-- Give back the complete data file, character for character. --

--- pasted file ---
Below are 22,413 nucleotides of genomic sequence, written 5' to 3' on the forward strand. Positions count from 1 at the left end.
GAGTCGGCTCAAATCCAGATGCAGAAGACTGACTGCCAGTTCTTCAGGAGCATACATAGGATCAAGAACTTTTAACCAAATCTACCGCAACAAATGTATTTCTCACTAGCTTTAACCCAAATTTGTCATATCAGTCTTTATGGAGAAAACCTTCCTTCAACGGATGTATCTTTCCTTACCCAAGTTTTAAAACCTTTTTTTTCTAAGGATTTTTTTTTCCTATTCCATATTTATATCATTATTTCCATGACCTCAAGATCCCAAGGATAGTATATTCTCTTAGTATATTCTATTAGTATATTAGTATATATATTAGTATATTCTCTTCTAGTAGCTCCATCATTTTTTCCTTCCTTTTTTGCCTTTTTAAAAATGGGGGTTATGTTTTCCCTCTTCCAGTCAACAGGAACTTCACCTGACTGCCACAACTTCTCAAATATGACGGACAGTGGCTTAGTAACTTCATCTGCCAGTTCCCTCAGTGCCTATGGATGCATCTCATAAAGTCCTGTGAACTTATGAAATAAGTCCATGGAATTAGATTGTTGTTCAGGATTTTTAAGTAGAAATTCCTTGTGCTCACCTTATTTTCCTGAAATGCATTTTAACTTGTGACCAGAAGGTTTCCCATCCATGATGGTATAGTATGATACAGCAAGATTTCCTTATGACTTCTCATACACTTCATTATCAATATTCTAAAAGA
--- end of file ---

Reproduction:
Below are 22,413 nucleotides of genomic sequence, written 5' to 3' on the forward strand. Positions count from 1 at the left end.
GAGTCGGCTCAAATCCAGATGCAGAAGACTGACTGCCAGTTCTTCAGGAGCATACATAGGATCAAGAACTTTTAACCAAATCTACCGCAACAAATGTATTTCTCACTAGCTTTAACCCAAATTTGTCATATCAGTCTTTATGGAGAAAACCTTCCTTCAACGGATGTATCTTTCCTTACCCAAGTTTTAAAACCTTTTTTTTCTAAGGATTTTTTTTTCCTATTCCATATTTATATCATTATTTCCATGACCTCAAGATCCCAAGGATAGTATATTCTCTTAGTATATTCTATTAGTATATTAGTATATATATTAGTATATTCTCTTCTAGTAGCTCCATCATTTTTTCCTTCCTTTTTTGCCTTTTTAAAAATGGGGGTTATGTTTTCCCTCTTCCAGTCAACAGGAACTTCACCTGACTGCCACAACTTCTCAAATATGACGGACAGTGGCTTAGTAACTTCATCTGCCAGTTCCCTCAGTGCCTATGGATGCATCTCATAAAGTCCTGTGAACTTATGAAATAAGTCCATGGAATTAGATTGTTGTTCAGGATTTTTAAGTAGAAATTCCTTGTGCTCACCTTATTTTCCTGAAATGCATTTTAACTTGTGACCAGAAGGTTTCCCATCCATGATGGTATAGTATGATACAGCAAGATTTCCTTATGACTTCTCATACACTTCATTATCAATATTCTAAAAGA